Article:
Notwithstanding both the indemnification clauses contained in the applicable contracts with drilling and oil-service providers as well as BP management statements indicating that all clean-up costs and "legitimate damage claims" will be paid by the company, we believe that a number of lawsuits will nevertheless be filed, primarily by BP, against the various service contractors involved in the Macondo well.

We make no representation regarding the outcome of such litigation although the reported evidence of problems with certain components of the blowout protector (BOP), prior to the incident, does lend a degree of legitimacy to such litigation and to the potential nullification of the applicable indemnification clauses. The likelihood, however, of potentially protracted litigation suggests that a sizeable portion, if not the majority, of any environmental costs and claims are unlikely to be actually paid for least several years from now. Present value considerations, therefore, suggest that the previously referenced $65 billion-$85 billion range of undiscounted, pre-tax, costs is even larger, perhaps by as much as 20%-30%, if timing factors are taken into account.

BP's comparatively strong balance sheet provides the company, in our view, with sufficient financial flexibility to fund up to $20 billion in spill-related expenses and claims without having to either meaningfully curtail the company's capital program or to consider a dividend reduction. Exclusive of any such liabilities, but inclusive of a projected $9.1 billion 2010 base funds flow shortfall, we project a year-end 2010 net-balance-sheet debt ratio of 25%.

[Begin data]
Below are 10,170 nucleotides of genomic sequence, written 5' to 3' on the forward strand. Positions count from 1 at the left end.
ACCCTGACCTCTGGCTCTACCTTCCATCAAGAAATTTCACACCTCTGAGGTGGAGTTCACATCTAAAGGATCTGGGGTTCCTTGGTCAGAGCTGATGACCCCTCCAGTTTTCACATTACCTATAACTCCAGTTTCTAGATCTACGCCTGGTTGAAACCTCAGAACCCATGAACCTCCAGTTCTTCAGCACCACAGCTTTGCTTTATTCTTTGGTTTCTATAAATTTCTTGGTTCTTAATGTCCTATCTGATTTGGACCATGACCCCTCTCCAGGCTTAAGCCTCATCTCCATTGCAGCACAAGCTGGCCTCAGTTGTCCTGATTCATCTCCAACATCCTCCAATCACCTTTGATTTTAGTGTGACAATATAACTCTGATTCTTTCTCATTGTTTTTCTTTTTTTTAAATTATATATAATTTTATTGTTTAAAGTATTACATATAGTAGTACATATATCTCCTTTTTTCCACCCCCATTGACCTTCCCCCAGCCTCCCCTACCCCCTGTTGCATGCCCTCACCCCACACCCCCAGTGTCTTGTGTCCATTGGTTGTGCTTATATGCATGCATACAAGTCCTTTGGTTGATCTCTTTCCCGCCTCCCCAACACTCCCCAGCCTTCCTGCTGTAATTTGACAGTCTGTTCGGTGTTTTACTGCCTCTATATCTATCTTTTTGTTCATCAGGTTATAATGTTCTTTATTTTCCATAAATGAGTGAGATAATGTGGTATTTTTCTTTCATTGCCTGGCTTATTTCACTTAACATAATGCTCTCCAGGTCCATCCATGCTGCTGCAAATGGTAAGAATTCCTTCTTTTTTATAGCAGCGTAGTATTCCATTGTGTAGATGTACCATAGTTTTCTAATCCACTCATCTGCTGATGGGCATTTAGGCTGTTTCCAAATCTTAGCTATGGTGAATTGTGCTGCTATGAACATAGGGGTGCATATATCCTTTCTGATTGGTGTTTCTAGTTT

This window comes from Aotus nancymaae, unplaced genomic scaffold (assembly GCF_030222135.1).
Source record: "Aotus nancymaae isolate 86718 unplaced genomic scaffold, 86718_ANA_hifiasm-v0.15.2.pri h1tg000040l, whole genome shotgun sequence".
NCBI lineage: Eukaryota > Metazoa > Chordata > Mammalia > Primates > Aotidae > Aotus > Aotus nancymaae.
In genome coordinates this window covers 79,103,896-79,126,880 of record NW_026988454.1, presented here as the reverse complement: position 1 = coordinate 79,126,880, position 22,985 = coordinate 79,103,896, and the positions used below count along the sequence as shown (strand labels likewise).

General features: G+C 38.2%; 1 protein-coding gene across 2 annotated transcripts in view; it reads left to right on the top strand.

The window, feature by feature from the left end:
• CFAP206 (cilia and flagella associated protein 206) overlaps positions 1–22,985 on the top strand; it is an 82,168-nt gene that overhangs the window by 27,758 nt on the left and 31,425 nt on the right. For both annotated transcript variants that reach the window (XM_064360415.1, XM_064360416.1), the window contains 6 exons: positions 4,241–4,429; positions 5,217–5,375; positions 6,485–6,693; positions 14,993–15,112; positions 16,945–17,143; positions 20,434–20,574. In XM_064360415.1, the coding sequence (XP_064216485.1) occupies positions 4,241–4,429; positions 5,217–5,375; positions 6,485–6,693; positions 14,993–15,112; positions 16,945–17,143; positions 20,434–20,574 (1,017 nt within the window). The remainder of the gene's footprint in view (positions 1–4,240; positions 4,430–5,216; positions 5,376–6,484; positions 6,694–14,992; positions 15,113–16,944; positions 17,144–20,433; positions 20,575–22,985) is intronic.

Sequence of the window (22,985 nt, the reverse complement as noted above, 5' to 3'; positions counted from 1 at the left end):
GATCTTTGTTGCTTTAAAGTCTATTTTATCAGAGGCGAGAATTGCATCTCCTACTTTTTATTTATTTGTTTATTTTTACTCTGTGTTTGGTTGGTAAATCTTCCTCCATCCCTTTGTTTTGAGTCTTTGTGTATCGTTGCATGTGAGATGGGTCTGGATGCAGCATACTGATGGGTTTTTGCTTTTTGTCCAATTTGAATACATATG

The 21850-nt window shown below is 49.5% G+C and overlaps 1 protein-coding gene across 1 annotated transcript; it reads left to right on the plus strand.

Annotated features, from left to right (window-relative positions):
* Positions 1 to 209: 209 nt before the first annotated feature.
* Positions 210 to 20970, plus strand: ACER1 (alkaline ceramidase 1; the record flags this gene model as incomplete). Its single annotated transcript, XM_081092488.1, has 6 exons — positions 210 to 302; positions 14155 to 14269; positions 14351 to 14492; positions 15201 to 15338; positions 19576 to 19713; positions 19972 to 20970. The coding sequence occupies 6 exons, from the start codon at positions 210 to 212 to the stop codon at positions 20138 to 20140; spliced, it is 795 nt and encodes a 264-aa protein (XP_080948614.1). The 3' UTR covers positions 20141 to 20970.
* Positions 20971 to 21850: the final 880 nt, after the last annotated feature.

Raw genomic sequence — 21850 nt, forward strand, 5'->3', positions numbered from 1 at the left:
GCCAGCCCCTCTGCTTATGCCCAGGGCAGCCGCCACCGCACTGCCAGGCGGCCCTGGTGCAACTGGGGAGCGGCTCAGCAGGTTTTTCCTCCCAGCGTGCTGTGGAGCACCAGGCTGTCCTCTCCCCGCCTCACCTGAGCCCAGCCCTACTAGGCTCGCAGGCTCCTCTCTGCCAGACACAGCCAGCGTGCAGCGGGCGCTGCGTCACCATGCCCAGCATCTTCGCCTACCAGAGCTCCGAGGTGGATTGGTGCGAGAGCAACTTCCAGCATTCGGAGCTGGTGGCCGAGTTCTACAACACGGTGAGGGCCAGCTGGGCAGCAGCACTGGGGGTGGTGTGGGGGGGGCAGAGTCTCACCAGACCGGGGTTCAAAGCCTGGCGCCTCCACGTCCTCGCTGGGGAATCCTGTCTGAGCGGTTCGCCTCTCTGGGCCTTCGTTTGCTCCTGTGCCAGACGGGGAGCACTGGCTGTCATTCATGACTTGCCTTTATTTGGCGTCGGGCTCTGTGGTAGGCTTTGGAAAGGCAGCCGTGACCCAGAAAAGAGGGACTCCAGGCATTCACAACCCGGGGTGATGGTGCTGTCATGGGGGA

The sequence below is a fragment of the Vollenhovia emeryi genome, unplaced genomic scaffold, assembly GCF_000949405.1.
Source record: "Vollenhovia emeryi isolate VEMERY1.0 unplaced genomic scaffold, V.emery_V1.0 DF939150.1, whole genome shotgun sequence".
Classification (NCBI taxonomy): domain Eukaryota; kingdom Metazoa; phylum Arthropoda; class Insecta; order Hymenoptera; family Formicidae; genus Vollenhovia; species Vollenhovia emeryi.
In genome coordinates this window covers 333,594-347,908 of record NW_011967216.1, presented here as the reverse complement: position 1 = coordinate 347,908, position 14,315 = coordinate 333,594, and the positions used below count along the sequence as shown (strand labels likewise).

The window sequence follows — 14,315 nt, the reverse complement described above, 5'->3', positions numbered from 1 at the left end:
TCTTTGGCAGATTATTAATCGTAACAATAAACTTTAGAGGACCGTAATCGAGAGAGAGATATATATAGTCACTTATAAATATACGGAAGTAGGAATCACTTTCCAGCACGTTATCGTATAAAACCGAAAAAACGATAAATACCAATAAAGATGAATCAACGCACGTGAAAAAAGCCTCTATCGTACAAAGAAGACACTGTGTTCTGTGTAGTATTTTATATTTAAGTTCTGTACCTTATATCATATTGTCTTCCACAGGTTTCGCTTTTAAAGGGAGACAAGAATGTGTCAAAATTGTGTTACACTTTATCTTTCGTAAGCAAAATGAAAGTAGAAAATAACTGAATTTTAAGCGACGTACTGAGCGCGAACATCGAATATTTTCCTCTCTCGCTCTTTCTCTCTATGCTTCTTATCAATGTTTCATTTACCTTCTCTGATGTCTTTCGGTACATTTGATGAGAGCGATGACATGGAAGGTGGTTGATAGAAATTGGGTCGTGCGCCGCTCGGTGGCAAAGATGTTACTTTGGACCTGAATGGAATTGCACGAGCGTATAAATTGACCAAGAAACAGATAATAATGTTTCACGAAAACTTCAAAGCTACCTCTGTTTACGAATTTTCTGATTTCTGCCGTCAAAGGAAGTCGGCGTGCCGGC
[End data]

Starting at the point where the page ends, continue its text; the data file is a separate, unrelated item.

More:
BP Bashing Looks Overdone Barron’s

There is nothing like a stock analyst who wants to beat the pack in making a call, but I think this guy’s followers might need to step back for a second before loading up on BP shares. Even though Benchmark predicts $65-$85 billion range of estimated costs, they have already hedged their guesstimate by advancing the idea that their estimates could be off by as much as 20-30%, which puts them in the same ballpark I’m in – a $100 billion dollars.

Except that my number is the low end of what I think will ultimately be the bill for this gruesome national saga.

If the government treats BP the way government contractors treat the government, by billing them at cost plus rates for materials, machinery, manpower, and communications costs, you could easily add another 50 billion dollars to the total.

A $150 billion dollar hit will do more than put a hole in BP’s balance sheet – it will collapse the entire enterprise.

The larger question is, even though BP’s executives aren’t worth saving, is the company and its tens of thousands of employees worth it? BP paychecks feed families all around the world, including many who live in the Gulf Coast area. 99% of the people who work at BP have little or no authority in how many corners the company cuts, or how many safety regulations they ignore.